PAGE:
- Title II
- Traditional Programs, 2009-2010
- Alternative Programs, 2009-2010
- Traditional Programs, 2010-2011
- Alternative Programs, 2010-2011
- Traditional Programs, 2011-2012
- Alternative Programs, 2011-2012
- Traditional Programs, 2012-2013
- Alternative Programs, 2012-2013
- Traditional Programs, 2013-2014
- Alternative Programs, 2013-2014
Indicators of Teaching Effectiveness (CAEP 5.5)
NAU Professional Education Programs is considering two methods for evaluating teaching effectiveness of graduates. The first is surveying school administrators who have hired recent graduates. The second is conducting a longitudinal case study. Several related initial case studies have been completed by College of Education faculty members (see information included in 5.1.2). Currently the unit is in the process of investigating how a larger research initiative can be supported, and seeking faculty to lead this research project.
Results of Employer Surveys, including Retention and Employment Milestones (CAEP 5.6)
See note for 5.5 regarding proposed methods of data collection.
Ability of Completers to be Hired in Education Positions for Which They Have Been Prepared (CAEP 5.7)
In a recent ADE Recruitment and Retention Task Force Report (2015, http://www.azed.gov/wp-content/uploads/2015/02/err-initial-report-final.pdf), significant current and future teacher shortages were highlighted. NAU has responded by implementing two Career Fairs, one held in February 2015 at the Flagstaff campus and a second scheduled for April at the North Valley campus. Additionally, working with ADE, NAU is sponsoring two Certification Days, an event allowing candidates to quickly apply for and obtain their teaching certificate. One was held in January 2015 and a second is scheduled for May 2015.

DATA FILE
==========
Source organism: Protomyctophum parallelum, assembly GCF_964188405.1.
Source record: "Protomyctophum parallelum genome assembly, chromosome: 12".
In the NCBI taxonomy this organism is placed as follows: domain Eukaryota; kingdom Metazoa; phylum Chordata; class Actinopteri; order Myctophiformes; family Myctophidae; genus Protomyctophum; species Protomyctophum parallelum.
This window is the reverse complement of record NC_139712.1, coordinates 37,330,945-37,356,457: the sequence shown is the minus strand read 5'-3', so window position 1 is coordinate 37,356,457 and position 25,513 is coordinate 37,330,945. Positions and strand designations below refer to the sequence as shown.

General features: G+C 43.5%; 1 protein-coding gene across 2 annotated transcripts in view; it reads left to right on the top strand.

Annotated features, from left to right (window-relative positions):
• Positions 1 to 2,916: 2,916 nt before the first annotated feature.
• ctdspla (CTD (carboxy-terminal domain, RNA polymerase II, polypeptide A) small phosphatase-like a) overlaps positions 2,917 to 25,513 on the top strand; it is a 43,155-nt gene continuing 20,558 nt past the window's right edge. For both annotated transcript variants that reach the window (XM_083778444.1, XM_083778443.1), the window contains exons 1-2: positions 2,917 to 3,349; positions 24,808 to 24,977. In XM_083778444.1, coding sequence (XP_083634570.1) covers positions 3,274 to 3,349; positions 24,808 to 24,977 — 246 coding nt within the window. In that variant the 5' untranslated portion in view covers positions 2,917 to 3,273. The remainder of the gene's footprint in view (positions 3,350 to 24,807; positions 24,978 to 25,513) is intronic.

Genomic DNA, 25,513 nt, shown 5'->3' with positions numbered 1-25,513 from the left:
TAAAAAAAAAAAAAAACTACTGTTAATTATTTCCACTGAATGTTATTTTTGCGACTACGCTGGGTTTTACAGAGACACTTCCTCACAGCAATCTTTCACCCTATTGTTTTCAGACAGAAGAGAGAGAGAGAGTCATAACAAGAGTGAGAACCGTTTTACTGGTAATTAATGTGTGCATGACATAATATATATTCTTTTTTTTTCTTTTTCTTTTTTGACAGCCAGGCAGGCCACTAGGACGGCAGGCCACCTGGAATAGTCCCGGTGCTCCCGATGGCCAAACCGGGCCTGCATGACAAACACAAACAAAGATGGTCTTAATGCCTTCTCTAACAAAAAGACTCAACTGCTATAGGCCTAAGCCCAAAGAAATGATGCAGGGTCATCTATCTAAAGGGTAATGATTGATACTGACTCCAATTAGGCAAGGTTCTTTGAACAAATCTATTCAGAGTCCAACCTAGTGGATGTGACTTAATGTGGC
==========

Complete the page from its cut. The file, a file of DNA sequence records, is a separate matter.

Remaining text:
Student Loan Default Rates and Other Consumer Information (CAEP 5.8)
The professional education programs offered at NAU along with key consumer information such as the cost of attendance, student loan default rates for the institution, average teacher salaries for Arizona, information regarding teacher shortages, and resources for future teachers are provided on a web page for Future Students.
Evidence of CAEP Cross - Cutting Themes
“Technology and digital learning in our schools can efficiently bring quality education to all P-12 students. It can address the inequitable access to essential learning technology resources in the home and the community that has too frequently been evident in schools serving diverse and economically disadvantaged students. ..Diversity and technology are, thus, two critical areas that will require new learning and substantial innovation by preparation providers; the significant demographic and technological changes that impact their programs also influence the skills their completers must master to be effective” (CAEP Accreditation Standards, 2015).